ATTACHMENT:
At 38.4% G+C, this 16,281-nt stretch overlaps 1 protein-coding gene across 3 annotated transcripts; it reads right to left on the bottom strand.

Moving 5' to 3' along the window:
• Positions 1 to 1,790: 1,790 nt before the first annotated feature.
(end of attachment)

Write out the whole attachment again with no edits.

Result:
At 38.4% G+C, this 16,281-nt stretch overlaps 1 protein-coding gene across 3 annotated transcripts; it reads right to left on the bottom strand.

Moving 5' to 3' along the window:
• Positions 1 to 1,790: 1,790 nt before the first annotated feature.